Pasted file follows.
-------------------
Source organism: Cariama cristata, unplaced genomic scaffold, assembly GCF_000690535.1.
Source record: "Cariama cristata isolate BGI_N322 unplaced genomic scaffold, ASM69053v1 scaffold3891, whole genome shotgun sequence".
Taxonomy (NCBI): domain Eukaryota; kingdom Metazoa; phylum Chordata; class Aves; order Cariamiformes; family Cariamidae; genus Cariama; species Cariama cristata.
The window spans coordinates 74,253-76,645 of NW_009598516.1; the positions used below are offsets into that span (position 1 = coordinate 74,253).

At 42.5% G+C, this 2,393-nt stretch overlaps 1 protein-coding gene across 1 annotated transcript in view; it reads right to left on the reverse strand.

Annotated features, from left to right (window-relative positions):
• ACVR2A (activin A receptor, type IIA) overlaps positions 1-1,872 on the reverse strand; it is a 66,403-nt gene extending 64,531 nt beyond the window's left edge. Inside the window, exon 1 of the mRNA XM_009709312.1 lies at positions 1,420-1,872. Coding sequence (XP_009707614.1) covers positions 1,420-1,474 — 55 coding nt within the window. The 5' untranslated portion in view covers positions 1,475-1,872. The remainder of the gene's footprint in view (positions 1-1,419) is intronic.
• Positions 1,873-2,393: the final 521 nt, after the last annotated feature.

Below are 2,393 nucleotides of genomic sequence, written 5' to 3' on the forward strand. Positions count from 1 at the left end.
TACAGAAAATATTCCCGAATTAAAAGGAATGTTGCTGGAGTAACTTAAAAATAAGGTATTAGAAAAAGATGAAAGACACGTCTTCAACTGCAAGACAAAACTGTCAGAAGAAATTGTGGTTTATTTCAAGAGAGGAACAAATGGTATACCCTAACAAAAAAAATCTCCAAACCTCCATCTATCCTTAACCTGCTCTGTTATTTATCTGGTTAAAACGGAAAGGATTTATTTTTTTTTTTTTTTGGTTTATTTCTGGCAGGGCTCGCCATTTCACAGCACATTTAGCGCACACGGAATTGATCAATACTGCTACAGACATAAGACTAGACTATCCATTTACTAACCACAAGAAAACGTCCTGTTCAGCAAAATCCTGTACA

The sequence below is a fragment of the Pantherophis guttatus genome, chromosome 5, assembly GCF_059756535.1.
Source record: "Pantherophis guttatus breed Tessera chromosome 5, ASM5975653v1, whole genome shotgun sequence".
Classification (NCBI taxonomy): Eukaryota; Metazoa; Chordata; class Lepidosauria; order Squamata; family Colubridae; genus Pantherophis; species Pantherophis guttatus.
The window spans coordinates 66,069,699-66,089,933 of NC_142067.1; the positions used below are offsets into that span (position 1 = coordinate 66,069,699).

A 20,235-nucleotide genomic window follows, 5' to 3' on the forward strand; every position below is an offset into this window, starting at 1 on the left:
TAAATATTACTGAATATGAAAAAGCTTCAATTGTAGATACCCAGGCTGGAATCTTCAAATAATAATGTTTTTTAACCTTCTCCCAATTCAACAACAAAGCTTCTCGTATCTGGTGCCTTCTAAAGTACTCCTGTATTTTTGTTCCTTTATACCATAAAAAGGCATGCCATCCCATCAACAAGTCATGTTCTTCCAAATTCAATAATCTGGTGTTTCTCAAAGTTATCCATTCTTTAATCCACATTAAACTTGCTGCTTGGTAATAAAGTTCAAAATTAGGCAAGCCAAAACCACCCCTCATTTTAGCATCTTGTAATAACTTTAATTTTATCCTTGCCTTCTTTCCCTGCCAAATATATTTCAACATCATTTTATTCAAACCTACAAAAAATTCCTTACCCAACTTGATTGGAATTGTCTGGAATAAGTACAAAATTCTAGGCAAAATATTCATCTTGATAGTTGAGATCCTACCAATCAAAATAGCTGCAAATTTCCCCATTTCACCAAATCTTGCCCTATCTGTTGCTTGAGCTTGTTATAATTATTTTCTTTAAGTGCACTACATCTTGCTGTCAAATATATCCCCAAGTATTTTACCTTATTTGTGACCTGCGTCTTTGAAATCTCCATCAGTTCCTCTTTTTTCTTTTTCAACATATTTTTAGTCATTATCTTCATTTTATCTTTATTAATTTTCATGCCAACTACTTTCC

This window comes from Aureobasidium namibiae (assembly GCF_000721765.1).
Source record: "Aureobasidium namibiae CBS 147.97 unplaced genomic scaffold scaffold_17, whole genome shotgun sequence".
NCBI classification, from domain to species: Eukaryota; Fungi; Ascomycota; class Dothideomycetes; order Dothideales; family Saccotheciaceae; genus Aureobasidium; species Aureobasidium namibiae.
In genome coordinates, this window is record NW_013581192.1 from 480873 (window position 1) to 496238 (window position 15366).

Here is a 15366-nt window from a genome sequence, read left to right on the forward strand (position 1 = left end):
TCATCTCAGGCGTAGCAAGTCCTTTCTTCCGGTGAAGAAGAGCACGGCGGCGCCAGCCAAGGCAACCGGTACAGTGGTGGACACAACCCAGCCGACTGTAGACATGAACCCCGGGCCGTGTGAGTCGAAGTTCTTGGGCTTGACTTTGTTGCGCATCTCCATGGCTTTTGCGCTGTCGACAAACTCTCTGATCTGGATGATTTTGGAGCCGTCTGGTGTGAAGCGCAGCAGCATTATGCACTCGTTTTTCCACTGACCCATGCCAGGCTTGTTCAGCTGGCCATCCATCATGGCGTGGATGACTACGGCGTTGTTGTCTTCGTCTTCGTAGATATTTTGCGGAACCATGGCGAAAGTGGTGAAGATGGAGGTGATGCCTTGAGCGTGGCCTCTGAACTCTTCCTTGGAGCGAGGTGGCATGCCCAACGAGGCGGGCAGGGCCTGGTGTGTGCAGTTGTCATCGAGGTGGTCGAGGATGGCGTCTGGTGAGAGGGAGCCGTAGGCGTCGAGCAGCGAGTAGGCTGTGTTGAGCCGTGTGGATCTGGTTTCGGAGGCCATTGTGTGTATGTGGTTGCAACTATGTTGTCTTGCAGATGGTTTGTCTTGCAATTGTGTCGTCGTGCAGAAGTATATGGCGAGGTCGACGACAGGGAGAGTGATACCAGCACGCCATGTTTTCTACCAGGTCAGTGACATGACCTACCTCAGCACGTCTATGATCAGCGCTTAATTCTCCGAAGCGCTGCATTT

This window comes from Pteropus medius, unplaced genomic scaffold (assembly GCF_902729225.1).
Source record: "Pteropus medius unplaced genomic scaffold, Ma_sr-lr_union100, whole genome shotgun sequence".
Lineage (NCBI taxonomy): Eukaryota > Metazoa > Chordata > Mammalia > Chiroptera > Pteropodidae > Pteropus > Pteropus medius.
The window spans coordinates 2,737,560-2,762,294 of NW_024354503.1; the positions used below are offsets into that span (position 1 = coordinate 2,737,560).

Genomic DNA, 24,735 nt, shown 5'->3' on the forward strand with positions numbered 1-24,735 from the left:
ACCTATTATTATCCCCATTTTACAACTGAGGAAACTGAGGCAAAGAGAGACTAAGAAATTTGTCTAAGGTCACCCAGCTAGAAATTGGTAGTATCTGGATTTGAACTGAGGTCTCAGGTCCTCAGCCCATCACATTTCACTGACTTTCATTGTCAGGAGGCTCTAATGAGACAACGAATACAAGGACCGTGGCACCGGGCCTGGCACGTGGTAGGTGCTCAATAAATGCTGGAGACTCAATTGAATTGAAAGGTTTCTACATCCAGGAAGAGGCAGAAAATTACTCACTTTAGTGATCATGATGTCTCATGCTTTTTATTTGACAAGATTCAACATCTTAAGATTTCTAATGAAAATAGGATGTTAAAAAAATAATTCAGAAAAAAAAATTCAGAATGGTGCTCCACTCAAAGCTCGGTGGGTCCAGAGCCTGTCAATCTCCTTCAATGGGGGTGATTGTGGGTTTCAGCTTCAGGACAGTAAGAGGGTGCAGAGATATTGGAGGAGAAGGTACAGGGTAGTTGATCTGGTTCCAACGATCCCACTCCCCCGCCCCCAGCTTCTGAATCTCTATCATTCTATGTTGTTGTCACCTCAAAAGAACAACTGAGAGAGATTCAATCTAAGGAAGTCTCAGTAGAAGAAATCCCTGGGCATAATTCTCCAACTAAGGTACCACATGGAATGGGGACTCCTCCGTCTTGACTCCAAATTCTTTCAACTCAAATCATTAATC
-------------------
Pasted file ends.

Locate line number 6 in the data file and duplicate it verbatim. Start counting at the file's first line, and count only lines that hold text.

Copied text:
Annotated features, from left to right (window-relative positions):